- Engaging to drive compared to rivals.
- Controls are easy to use.
- Interior materials a grade above the segment norm.
- Third-row seat is good for kids and rare in the segment.
- Not enough power to move such a heavy vehicle.
- Fuel economy is worse than larger SUVs.
- Third-row seat is useless for adults.
- Top trim levels are expensive.
Vehicle Type: Four-door, five or seven-seat compact SUV.
Price Range: From $25,965 MSRP, including a $1,020 destination fee, rising to $39,815, before options.
Powertrain: A 184-horsepower, 2.0-liter turbocharged engine with an eight-speed automatic transmission and front-wheel-drive.
All-wheel-drive is optional.
See more 2020 Volkswagen Tiguen photos here.
The Volkswagen Tiguan competes in one of the most popular segments for new vehicles right now: compact crossovers. VW’s entry into the race is slightly different, however, as it’s one of the only compact SUVs on the market to offer seven-seat capability. It’s also the only European brand in the segment; the Tiguan mimics other VWs that try to bridge the gap between mainstream pricing and higher-than-normal quality and driving dynamics.
Rivals for the Tiguan are the Chevrolet Equinox, Ford Escape, GMC Terrain, Honda CR-V, Hyundai Tucson, Jeep Cherokee, Jeep Compass, Kia Sportage, Mazda CX-5, Mitsubishi Outlander, Nissan Rogue, Subaru Forester, and Toyota RAV4.
Last redesigned for 2018, all 2020 Tiguan models now get automatic emergency braking with pedestrian detection, as well as blind-spot monitoring. The Volkswagen Car-Net telematics services have been enhanced with an updated smartphone app and a new smartwatch app to monitor vehicle information, track where the vehicle is, and perform functions such as checking the door locks or flashing the lights.
The sport-oriented SE R-Line model now comes as with black exterior trim, including gloss-black 20-inch wheels, while the SEL model gets a heated steering wheel and rain-sensing wipers, while the R-Line appearance package is now standard on all SEL Premium models.
The 2020 Tiguan is available in five trim levels. It sits as VW’s entry-level SUV, below the Atlas Cross Sport and three-row Atlas models.
Overall Score: 7/10
Safety Features: 7/10
The Insurance Institute for Highway Safety (IIHS) awarded the 2020 Tiguan its Top Safety Pick award -- the agency’s second-highest ranking. The Tiguan scored highly in all categories for crash protection as well as crash prevention.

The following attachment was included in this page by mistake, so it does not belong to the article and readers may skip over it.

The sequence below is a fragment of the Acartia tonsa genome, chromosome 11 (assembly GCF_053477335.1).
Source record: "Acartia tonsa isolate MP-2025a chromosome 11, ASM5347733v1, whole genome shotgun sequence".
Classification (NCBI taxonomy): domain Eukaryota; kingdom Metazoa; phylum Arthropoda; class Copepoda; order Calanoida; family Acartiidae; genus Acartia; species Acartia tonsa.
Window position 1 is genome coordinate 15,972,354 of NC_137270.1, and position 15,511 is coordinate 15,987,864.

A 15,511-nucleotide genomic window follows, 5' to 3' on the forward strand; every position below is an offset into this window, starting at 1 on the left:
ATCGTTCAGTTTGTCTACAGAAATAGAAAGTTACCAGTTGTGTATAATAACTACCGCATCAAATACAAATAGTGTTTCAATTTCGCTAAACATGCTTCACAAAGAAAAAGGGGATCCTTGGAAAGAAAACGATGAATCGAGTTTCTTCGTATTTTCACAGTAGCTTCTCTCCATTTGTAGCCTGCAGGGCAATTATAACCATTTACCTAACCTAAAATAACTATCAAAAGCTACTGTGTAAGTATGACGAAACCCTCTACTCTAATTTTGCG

The National Highway Traffic Safety Administration (NHTSA) has not tested the Tiguan for frontal crash protection but gave it five stars for side crash protection. However, the rear door became unlatched in the test. While it did not contribute to any injuries to the dummy in the rear seat, it increases the chances of a person being ejected from the vehicle in the event of a crash, according to the agency.
All 2020 Tiguans now come with automatic emergency braking with pedestrian detection, as well as blind-spot monitoring, as standard equipment. Adaptive cruise control, lane departure warning, and lane-keep assist only show up on SEL and SEL Premium R-Line models. The latter is the only one to have adaptive LED headlamps.
Some automakers are making these features standard on all versions, while others are at least offer packages to upgrade driver assistance technology on lower trims.
At least all Tiguans get VW’s Car-Net telematics system, which can provide emergency assistance in the event of a crash.
All Tiguans come well equipped, and the base price of just under $26,000, while slightly higher than some rivals, includes nearly all of the features considered typical in this class. But an all-wheel-drive SE comes in at just under $30,000 and adds many desirable features, such as a power driver’s seat, dual-zone automatic climate control, heated front seats, keyless entry and push-button start, and more.
One oddity is that while the third-row seat is standard on front-wheel-drive models, it’s a $595 option on Tiguans equipped with VW’s “4Motion” all-wheel-drive system.
Tech Features: 8/10
Every version of the 2020 Tiguan comes standard with Apple CarPlay and Android Auto, as well as smartphone mirroring capability. The base S model uses a 6.5-inch touchscreen, while all other models get an 8-inch version. While it’s not loaded with features, it’s a fairly straightforward system with clear icons.